I read with interest the recent news that the French Minister of Education is banning smartphones from schools for students under 15 starting next fall. (You can read about it here.) After spending the last ten years learning about what neuroscience can tell us about how the brain works, I find myself squarely on his side.
That's less heretical for an ed tech person to say than it used to be. People are increasingly aware of how devices such as smartphones and the social media/communications software that drive their use are consciously designed to tap into important, basic human responses. The engineers that develop and program them are intentionally creating engines of distraction and habituation, which should come as no surprise to anyone spending any time around smartphone users, young or old.
I know there are many powerful functions and apps that can make for great classroom applications. Most smartphones are more powerful than the classroom computers our students were using just a few years ago. The problem is that all of the negative, distracting aspects of the phones are an inseparable part of the package. Whether it's text messages, Twitter, Instagram, SnapChat, WhatsApp, Facebook, or whatever new things are out this month, there will be a steady stream of alerts, buzzes, dings, and other fiendishly effective distractors that will grasp for the student's attention. It's even more intense for adolescents, as they are developmentally focused on their social world, and smartphones provide an intense connection into every member of their community, all at once, all the time. This is not saying that students lack will power. It's admitting that it's hard for anyone to ignore these extremely well-developed attention grabbing systems.
These interruptions and distractions impair learning. Kids (and many adults) sincerely believe that they can multitask, and that it just takes them a moment to check that message and get back to the task at hand. The problem is that people engaged in multitasking end up doing their work at lower quality and taking more time to do it. (The best demonstration of this I've seen is this video activity by Dave Crenshaw. It's a great activity to do with students and/or teachers.) It is even more pronounced when the distraction has emotional significance, which for teenagers is just about any social media posting or message.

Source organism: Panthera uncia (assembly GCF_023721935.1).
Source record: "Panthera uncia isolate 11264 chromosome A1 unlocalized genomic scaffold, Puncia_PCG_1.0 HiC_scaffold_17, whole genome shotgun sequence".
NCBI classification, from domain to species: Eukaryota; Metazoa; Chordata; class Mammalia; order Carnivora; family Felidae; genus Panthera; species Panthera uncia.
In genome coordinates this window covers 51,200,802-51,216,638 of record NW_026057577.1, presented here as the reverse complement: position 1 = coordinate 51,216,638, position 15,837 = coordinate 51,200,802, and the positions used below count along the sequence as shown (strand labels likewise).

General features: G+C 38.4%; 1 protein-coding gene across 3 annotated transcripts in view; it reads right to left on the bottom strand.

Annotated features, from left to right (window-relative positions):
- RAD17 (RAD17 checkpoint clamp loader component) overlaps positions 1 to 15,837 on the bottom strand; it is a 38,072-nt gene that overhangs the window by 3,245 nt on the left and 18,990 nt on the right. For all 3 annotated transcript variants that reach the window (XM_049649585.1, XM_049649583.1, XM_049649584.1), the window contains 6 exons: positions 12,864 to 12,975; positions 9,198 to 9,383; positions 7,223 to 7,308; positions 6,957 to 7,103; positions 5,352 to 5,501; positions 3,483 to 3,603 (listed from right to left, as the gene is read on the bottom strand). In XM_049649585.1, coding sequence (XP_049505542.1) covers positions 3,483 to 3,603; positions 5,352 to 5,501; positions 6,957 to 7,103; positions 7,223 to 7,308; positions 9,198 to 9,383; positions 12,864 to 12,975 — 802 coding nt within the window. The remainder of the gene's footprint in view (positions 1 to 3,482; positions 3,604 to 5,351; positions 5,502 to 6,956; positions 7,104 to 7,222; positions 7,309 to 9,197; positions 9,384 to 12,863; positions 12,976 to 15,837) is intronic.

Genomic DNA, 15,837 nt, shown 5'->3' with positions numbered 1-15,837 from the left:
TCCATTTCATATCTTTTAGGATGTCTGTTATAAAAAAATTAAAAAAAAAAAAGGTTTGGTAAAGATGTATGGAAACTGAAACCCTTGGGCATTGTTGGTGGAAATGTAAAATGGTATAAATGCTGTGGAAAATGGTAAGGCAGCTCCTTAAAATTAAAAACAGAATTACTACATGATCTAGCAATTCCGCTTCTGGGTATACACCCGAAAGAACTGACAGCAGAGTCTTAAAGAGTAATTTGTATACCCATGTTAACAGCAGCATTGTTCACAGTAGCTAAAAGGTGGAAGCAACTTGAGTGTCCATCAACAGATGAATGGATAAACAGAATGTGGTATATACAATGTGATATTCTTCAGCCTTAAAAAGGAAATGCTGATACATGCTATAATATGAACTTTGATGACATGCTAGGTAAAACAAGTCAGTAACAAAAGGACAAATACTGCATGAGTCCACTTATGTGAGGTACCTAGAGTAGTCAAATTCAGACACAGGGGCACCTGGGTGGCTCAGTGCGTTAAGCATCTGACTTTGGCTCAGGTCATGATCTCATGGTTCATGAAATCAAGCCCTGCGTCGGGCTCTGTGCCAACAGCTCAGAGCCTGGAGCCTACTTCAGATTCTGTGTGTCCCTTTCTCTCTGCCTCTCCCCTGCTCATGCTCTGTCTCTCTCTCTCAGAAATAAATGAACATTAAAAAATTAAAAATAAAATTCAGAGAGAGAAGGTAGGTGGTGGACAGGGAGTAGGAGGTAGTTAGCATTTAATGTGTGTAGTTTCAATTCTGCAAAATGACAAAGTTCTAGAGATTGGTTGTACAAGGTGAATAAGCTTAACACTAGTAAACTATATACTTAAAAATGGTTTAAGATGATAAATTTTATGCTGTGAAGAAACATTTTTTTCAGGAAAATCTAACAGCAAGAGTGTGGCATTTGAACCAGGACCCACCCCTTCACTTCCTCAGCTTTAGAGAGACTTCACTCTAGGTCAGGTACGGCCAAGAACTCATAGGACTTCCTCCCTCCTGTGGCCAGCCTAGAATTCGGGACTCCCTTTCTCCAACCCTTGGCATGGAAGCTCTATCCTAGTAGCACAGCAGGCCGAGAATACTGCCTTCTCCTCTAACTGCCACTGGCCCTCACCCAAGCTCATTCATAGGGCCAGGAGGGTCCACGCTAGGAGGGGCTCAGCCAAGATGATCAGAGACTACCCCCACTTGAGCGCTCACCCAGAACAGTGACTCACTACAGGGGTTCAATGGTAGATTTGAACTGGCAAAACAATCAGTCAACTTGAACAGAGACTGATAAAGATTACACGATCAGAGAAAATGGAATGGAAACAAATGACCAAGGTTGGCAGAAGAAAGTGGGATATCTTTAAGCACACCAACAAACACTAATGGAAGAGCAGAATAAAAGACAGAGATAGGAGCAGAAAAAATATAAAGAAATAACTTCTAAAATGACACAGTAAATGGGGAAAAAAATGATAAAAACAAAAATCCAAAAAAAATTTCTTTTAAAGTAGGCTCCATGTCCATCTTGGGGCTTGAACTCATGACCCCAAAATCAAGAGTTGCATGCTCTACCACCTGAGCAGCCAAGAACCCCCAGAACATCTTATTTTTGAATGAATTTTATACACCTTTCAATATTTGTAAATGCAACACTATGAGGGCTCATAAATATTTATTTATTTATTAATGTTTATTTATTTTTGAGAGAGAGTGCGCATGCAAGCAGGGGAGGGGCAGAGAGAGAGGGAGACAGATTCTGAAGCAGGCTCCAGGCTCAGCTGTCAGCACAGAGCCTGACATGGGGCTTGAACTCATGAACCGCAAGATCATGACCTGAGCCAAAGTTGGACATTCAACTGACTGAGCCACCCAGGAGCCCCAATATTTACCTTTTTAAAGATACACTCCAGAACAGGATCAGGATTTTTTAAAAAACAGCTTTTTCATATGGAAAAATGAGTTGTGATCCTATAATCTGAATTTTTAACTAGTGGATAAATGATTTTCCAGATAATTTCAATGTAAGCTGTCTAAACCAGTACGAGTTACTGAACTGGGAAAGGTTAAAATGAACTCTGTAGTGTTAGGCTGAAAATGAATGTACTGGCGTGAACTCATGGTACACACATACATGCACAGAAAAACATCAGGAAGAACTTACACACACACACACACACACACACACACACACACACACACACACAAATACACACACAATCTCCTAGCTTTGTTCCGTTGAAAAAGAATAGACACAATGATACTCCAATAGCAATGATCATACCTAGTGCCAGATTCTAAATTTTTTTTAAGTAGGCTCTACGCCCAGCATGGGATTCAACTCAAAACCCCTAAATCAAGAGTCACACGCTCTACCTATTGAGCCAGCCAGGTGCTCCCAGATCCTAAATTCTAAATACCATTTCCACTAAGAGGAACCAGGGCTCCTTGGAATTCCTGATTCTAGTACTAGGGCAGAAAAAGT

Deep learning takes time. Uninterrupted, focused time. The next book on my reading list is called Deep Work, by Cal Newport. You can listen to a great interview with him about the topic on the podcast/radio program Hidden Brain. He presents compelling evidence that the more time we spend in busy, shallow work, the less capacity we have for doing truly meaningful deep work that requires focus and persistence. Being able to focus is a skill, and we need to practice it. That means we need to create environments where students are given the opportunity to regularly engage in a single task without interruption. (This is more than a smartphone issue, obviously. In your school schedule, what is the longest block of time that students get to spend working on just one thing?)
One of the most critical skills to learn about technology is when to use it, and when not to. It is there to empower us, not overpower us. We all - children and adults alike - need to recognize when using technology interferes with learning, working, thinking, or even just carry on meaningful conversations. Or figuring out how to constructively respond to boredom without resorting to Facebook, Pinterest, or Candy Crush.
I think one measure of just how important it is to separate students from their smartphones is how hard it is. It's not just the students; parents want to be able to contact their children whenever they feel the need. If we are all so habituated to these devices (and more importantly, the social media software that's on them) that being without them is upsetting, then it's time to admit to ourselves that we have a problem.
If you're interested in discussing/exploring/arguing more about this topic, I'm doing a session at the NCCE conference on called Being a Well-Adjusted Cyborg - What Neuroscience Tells Us about Using Technology. I hope to see you there!